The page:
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The Accidental Tourist (1988) 1988

PG CC

A romantic comedy-drama about a reluctant travel writer whose world is turned upside-down when his wife leaves him.

Starring:
William Hurt, Kathleen Turner
Runtime:
2 hours, 1 minute

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Product Details

Genres Drama, Romance
Director Lawrence Kasdan
Starring William Hurt, Kathleen Turner
Supporting actors Geena Davis, Amy Wright, David Ogden Stiers, Ed Begley Jr., Bill Pullman, Robert Hy Gorman, Bradley Mott, Seth Granger, Amanda Houck, Caroline Houck, London Nelson, Gregory Gouyer, Bill Lee Brown, Donald Neal, Peggy Converse, Maureen Kerrigan, Jake Kasdan, Paul Williamson
Studio Warner Bros.
MPAA rating PG (Parental Guidance Suggested)
Captions and subtitles English Details
Purchase rights Stream instantly Details
Format Amazon Video (streaming online video)

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Customer Reviews

Top Customer Reviews

Format: DVD
THE ACCIDENTAL TOURIST has some of the most interesting dialogue ever heard in a film about relationships. The story begins when Macon Leary, a travel writer played by William Hurt, comes home to find his wife, Sarah, (played by Kathleen Turner) wants a divorce. This marriage has endured almost unbearable strain after the death of their only son, and Macon's coping strategy is to strive to keep things as they are. When Macon's welsh corgi becomes bad-tempered and starts to bite, Macon can't stand the thought of parting with the dog that was his son's childhood companion. Macon is forced to rely on others when he breaks his leg and moves in with his sister and brothers, and the movie really picks up momentum when he meets a sparkling divorcee dog trainer named Muriel Pritchett (played by Geena Davis). Muriel has her eyes on Macon Leary from the first moment she sees him, when she begins a long campaign to win this world-weary man over and bring joy back into his life. When Sarah finds out that Macon is seeing another woman, she has a change of heart about finalizing the divorce, and seeks a reconciliation. Macon's choice then becomes one of maintaining the status quo or navigating his way through uncertain yet exciting territories with someone new.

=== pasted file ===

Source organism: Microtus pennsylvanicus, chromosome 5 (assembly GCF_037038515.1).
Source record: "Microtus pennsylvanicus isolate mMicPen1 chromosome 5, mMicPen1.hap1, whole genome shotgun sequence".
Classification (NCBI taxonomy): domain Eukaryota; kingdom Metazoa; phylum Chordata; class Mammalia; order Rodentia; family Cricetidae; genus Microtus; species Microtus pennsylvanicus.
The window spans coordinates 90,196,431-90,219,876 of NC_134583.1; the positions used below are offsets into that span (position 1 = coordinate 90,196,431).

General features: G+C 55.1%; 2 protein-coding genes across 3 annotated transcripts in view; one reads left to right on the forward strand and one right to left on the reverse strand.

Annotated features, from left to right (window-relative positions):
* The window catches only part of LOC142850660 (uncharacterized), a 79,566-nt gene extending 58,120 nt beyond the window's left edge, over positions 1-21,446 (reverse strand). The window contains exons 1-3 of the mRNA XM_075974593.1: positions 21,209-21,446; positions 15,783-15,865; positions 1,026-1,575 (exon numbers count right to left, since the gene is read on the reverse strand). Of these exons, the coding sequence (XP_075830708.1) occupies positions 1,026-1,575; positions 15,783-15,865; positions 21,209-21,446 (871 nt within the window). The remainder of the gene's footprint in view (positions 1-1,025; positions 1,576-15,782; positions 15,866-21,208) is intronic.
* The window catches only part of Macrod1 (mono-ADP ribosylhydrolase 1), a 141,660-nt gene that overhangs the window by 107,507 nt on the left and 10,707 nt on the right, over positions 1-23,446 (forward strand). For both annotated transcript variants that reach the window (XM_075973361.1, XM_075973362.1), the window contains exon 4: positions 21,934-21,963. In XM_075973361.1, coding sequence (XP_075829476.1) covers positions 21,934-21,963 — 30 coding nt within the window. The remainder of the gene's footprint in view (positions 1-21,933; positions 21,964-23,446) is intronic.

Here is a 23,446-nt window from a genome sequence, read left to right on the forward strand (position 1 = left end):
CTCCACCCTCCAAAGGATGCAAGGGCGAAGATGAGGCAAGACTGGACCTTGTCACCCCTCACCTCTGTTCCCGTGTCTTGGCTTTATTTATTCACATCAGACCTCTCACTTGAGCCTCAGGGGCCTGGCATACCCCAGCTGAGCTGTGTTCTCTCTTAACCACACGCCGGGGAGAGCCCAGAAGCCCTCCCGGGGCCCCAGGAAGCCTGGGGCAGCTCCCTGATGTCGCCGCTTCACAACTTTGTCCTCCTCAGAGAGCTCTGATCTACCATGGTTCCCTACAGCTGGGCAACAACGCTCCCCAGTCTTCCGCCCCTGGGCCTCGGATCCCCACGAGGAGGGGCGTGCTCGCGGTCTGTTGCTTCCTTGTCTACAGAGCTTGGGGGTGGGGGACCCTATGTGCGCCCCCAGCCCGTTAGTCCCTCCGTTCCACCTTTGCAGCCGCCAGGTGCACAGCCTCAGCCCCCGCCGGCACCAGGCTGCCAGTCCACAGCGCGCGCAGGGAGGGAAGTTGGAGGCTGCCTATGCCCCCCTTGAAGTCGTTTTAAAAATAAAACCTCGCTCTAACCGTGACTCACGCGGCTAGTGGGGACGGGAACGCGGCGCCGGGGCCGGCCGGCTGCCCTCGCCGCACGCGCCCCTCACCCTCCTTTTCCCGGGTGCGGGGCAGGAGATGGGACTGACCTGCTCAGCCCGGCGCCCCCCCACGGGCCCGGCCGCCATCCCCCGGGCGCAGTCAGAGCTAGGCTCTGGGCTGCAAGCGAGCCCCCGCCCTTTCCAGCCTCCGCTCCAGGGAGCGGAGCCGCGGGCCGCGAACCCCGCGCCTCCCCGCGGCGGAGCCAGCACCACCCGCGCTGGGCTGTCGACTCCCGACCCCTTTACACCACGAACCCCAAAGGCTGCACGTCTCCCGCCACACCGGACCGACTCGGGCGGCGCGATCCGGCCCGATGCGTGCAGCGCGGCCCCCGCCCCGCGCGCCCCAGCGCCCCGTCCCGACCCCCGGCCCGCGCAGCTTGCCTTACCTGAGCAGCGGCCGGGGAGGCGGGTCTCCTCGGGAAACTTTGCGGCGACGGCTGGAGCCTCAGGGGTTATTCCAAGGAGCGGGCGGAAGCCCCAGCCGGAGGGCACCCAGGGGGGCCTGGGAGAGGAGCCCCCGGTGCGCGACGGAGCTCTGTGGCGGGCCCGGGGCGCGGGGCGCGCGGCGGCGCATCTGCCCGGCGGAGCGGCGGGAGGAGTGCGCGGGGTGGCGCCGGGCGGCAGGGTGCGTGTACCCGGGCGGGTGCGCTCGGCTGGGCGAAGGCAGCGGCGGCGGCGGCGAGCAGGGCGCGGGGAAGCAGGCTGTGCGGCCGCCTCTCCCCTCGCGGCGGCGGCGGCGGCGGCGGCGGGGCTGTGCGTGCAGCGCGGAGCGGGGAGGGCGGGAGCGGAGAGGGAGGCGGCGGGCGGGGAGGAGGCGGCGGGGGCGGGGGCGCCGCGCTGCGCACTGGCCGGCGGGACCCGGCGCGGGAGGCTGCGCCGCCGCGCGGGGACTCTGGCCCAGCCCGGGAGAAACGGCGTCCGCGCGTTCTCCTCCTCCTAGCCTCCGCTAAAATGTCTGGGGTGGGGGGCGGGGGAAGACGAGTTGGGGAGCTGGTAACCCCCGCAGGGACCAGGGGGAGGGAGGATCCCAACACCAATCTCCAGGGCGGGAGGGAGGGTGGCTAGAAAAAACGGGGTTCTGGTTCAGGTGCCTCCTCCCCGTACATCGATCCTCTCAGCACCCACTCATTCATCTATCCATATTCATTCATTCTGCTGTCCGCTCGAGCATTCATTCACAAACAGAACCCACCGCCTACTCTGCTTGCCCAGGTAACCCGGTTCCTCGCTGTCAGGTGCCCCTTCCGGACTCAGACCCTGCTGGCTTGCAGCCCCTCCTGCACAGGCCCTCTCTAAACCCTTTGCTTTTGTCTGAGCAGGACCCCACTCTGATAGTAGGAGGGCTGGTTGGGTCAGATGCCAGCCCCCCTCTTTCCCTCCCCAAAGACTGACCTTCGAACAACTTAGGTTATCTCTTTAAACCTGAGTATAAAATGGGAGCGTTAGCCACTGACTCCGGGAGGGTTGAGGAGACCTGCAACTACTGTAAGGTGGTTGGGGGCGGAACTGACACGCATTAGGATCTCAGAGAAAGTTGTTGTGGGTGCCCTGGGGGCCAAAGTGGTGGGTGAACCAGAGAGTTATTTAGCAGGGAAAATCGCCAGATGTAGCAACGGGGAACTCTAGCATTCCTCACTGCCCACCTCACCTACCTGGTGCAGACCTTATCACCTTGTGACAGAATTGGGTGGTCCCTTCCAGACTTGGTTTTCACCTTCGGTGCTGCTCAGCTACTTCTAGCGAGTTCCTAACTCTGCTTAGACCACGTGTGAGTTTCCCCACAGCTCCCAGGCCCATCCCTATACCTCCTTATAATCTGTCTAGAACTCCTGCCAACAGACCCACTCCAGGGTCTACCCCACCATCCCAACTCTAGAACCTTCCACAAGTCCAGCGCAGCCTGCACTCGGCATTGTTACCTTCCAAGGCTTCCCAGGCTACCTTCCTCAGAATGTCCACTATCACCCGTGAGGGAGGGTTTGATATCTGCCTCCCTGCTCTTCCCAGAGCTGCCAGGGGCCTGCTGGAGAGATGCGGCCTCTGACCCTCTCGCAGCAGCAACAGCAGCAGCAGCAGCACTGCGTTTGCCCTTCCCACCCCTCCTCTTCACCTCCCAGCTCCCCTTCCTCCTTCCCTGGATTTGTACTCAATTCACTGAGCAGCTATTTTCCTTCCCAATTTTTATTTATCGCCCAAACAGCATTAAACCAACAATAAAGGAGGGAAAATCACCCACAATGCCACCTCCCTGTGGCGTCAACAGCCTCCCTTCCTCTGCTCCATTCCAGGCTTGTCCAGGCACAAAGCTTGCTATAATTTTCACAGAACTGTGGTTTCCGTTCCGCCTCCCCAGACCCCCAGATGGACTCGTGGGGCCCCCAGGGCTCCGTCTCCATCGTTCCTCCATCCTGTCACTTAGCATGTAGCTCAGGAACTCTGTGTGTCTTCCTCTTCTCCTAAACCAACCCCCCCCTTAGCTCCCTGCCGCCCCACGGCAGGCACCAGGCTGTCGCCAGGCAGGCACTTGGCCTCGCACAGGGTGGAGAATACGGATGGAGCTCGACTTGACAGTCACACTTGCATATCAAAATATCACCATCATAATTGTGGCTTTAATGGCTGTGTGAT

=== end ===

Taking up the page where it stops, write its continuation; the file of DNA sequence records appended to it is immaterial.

Both the acting and the dialogue in THE ACCIDENTAL TOURIST are first-rate and highly memorable. Geena Davis steals the show with her shining performance of a quirky, life-positive divorced single mom with a single-minded interest in helping Macon Leary to become more than a reluctant sight-seer in life. My favorite line of dialogue in this dialogue-driven film is when Macon says to Sarah, "I'm beginning to think that maybe it's not just how much you love someone, maybe what matters is who you are when you're with them.
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Format: VHS Tape Verified Purchase
While it has been criticized for it's slow, quiet pace, this is one of the most bold and heroic stories ever put on film.
Years ago I was swept away by Anne Tyler's novel, and was hesitant to see the movie (knowing movie adaptations of novels almost always disappoint.) I found myself instead swept away in new and different ways by the movie, which is incredibly true to the narrative of the novel.